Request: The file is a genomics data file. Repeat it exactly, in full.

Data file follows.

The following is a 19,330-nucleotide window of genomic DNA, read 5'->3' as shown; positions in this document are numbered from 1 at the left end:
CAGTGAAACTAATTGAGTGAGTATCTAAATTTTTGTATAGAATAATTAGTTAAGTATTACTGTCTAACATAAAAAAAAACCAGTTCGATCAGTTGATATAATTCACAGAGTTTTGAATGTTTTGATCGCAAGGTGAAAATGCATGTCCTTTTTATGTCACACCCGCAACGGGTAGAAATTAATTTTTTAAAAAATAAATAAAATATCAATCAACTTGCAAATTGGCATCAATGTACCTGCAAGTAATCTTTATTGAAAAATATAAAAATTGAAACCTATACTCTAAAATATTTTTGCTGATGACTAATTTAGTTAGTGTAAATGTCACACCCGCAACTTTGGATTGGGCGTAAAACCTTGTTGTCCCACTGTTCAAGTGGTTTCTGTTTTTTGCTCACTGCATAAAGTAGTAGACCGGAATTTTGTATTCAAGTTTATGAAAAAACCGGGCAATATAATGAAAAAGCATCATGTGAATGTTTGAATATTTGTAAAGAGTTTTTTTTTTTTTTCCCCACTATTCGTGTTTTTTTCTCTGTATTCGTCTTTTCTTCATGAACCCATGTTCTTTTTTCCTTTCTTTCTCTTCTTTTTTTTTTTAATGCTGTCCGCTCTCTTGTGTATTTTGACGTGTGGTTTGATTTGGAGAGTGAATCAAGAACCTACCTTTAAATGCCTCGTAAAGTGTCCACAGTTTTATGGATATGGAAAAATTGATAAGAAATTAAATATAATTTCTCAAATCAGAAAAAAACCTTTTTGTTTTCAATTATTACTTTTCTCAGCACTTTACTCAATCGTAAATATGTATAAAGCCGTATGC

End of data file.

The following is a 19,330-nucleotide window of genomic DNA, read 5'->3' as shown; positions in this document are numbered from 1 at the left end:
CAGTGAAACTAATTGAGTGAGTATCTAAATTTTTGTATAGAATAATTAGTTAAGTATTACTGTCTAACATAAAAAAAAACCAGTTCGATCAGTTGATATAATTCACAGAGTTTTGAATGTTTTGATCGCAAGGTGAAAATGCATGTCCTTTTTATGTCACACCCGCAACGGGTAGAAATTAATTTTTTAAAAAATAAATAAAATATCAATCAACTTGCAAATTGGCATCAATGTACCTGCAAGTAATCTTTATTGAAAAATATAAAAATTGAAACCTATACTCTAAAATATTTTTGCTGATGACTAATTTAGTTAGTGTAAATGTCACACCCGCAACTTTGGATTGGGCGTAAAACCTTGTTGTCCCACTGTTCAAGTGGTTTCTGTTTTTTGCTCACTGCATAAAGTAGTAGACCGGAATTTTGTATTCAAGTTTATGAAAAAACCGGGCAATATAATGAAAAAGCATCATGTGAATGTTTGAATATTTGTAAAGAGTTTTTTTTTTTTTTCCCCACTATTCGTGTTTTTTTCTCTGTATTCGTCTTTTCTTCATGAACCCATGTTCTTTTTTCCTTTCTTTCTCTTCTTTTTTTTTTTAATGCTGTCCGCTCTCTTGTGTATTTTGACGTGTGGTTTGATTTGGAGAGTGAATCAAGAACCTACCTTTAAATGCCTCGTAAAGTGTCCACAGTTTTATGGATATGGAAAAATTGATAAGAAATTAAATATAATTTCTCAAATCAGAAAAAAACCTTTTTGTTTTCAATTATTACTTTTCTCAGCACTTTACTCAATCGTAAATATGTATAAAGCCGTATGC